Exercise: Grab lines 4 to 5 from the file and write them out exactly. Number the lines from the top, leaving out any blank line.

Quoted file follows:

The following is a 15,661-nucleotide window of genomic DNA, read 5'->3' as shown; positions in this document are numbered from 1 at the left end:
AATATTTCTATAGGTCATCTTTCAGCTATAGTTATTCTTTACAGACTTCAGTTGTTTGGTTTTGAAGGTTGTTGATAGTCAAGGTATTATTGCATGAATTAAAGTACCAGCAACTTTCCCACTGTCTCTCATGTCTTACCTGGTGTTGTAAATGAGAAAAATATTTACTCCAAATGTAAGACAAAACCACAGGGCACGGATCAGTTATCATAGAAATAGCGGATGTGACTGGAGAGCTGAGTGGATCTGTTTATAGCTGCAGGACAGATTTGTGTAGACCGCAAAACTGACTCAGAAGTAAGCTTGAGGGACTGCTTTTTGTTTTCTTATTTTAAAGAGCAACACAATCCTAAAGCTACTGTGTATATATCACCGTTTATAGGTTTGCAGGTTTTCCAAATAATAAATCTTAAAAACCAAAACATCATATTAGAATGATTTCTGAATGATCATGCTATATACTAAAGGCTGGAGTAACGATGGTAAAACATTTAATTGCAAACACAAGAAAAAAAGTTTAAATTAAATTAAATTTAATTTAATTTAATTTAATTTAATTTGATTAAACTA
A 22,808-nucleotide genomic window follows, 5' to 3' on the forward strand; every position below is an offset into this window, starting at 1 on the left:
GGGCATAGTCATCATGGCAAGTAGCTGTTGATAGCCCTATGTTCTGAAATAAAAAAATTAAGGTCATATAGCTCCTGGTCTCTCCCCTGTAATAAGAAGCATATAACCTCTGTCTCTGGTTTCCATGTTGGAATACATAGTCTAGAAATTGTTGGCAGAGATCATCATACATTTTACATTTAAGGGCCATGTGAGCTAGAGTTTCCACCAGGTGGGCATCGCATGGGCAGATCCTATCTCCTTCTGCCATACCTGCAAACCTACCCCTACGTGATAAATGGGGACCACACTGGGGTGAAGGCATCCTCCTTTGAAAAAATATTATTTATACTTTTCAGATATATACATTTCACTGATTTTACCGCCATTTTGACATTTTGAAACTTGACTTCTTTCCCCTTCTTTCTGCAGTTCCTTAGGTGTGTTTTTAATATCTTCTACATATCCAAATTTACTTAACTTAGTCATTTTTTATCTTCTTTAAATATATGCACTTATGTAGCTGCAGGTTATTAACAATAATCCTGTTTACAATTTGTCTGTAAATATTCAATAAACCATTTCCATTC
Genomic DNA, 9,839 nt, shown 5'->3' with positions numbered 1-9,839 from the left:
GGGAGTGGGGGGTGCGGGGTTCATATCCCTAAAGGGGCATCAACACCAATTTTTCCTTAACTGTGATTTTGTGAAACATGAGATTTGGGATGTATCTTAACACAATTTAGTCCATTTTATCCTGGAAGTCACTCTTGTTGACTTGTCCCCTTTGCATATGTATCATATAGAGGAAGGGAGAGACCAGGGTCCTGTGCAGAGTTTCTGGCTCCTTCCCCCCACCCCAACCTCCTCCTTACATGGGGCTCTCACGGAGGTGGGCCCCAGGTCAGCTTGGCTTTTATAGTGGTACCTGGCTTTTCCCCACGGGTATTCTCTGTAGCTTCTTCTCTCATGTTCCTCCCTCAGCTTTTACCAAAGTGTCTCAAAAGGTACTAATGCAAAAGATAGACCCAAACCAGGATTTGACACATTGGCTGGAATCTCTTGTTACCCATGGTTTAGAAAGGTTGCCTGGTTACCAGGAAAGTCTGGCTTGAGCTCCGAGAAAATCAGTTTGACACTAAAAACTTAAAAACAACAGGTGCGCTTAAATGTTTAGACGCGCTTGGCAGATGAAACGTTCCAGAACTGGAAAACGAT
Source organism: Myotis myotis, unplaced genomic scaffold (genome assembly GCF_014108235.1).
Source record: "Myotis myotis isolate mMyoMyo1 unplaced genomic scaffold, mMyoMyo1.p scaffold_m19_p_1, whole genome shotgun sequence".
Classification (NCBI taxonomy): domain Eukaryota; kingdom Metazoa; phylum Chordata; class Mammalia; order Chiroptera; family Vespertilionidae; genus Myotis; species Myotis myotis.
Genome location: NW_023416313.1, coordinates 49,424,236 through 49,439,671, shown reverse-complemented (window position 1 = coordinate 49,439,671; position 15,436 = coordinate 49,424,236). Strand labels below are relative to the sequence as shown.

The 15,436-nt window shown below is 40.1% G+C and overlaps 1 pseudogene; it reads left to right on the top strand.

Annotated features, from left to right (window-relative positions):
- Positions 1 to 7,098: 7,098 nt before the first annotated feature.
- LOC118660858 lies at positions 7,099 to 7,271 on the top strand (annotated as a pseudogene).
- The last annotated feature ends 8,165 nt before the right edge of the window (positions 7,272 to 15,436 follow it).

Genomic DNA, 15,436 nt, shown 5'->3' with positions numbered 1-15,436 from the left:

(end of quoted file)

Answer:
GGGCATAGTCATCATGGCAAGTAGCTGTTGATAGCCCTATGTTCTGAAATAAAAAAATTAAGGTCATATAGCTCCTGGTCTCTCCCCTGTAATAAGAAGCATATAACCTCTGTCTCTGGTTTCCATGTTGGAATACATAGTCTAGAAATTGTTGGCAGAGATCATCATACATTTTACATTTAAGGGCCATGTGAGCTAGAGTTTCCACCAGGTGGGCATCGCATGGGCAGATCCTATCTCCTTCTGCCATACCTGCAAACCTACCCCTACGTGATAAATGGGGACCACACTGGGGTGAAGGCATCCTCCTTTGAAAAAATATTATTTATACTTTTCAGATATATACATTTCACTGATTTTACCGCCATTTTGACATTTTGAAACTTGACTTCTTTCCCCTTCTTTCTGCAGTTCCTTAGGTGTGTTTTTAATATCTTCTACATATCCAAATTTACTTAACTTAGTCATTTTTTATCTTCTTTAAATATATGCACTTATGTAGCTGCAGGTTATTAACAATAATCCTGTTTACAATTTGTCTGTAAATATTCAATAAACCATTTCCATTC
Genomic DNA, 9,839 nt, shown 5'->3' with positions numbered 1-9,839 from the left: